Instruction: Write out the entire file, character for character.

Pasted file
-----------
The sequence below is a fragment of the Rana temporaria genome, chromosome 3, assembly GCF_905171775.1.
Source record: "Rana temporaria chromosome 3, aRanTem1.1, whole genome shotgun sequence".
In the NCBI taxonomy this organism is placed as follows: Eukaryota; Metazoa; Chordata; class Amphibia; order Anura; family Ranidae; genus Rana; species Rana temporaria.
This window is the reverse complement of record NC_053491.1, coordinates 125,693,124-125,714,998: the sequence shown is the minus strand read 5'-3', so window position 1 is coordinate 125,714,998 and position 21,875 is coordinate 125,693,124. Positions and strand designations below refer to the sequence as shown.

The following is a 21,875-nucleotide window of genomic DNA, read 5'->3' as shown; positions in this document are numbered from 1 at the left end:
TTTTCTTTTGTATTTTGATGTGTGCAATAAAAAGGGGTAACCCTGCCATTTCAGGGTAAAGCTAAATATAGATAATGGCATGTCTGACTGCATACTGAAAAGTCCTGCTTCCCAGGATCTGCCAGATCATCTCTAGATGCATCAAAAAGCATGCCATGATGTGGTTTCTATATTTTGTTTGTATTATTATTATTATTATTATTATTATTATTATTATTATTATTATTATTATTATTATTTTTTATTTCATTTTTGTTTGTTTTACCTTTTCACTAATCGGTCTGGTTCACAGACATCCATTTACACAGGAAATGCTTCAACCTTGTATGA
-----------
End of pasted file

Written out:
The sequence below is a fragment of the Rana temporaria genome, chromosome 3, assembly GCF_905171775.1.
Source record: "Rana temporaria chromosome 3, aRanTem1.1, whole genome shotgun sequence".
In the NCBI taxonomy this organism is placed as follows: Eukaryota; Metazoa; Chordata; class Amphibia; order Anura; family Ranidae; genus Rana; species Rana temporaria.
This window is the reverse complement of record NC_053491.1, coordinates 125,693,124-125,714,998: the sequence shown is the minus strand read 5'-3', so window position 1 is coordinate 125,714,998 and position 21,875 is coordinate 125,693,124. Positions and strand designations below refer to the sequence as shown.

The following is a 21,875-nucleotide window of genomic DNA, read 5'->3' as shown; positions in this document are numbered from 1 at the left end:
TTTTCTTTTGTATTTTGATGTGTGCAATAAAAAGGGGTAACCCTGCCATTTCAGGGTAAAGCTAAATATAGATAATGGCATGTCTGACTGCATACTGAAAAGTCCTGCTTCCCAGGATCTGCCAGATCATCTCTAGATGCATCAAAAAGCATGCCATGATGTGGTTTCTATATTTTGTTTGTATTATTATTATTATTATTATTATTATTATTATTATTATTATTATTATTATTATTATTTTTTATTTCATTTTTGTTTGTTTTACCTTTTCACTAATCGGTCTGGTTCACAGACATCCATTTACACAGGAAATGCTTCAACCTTGTATGA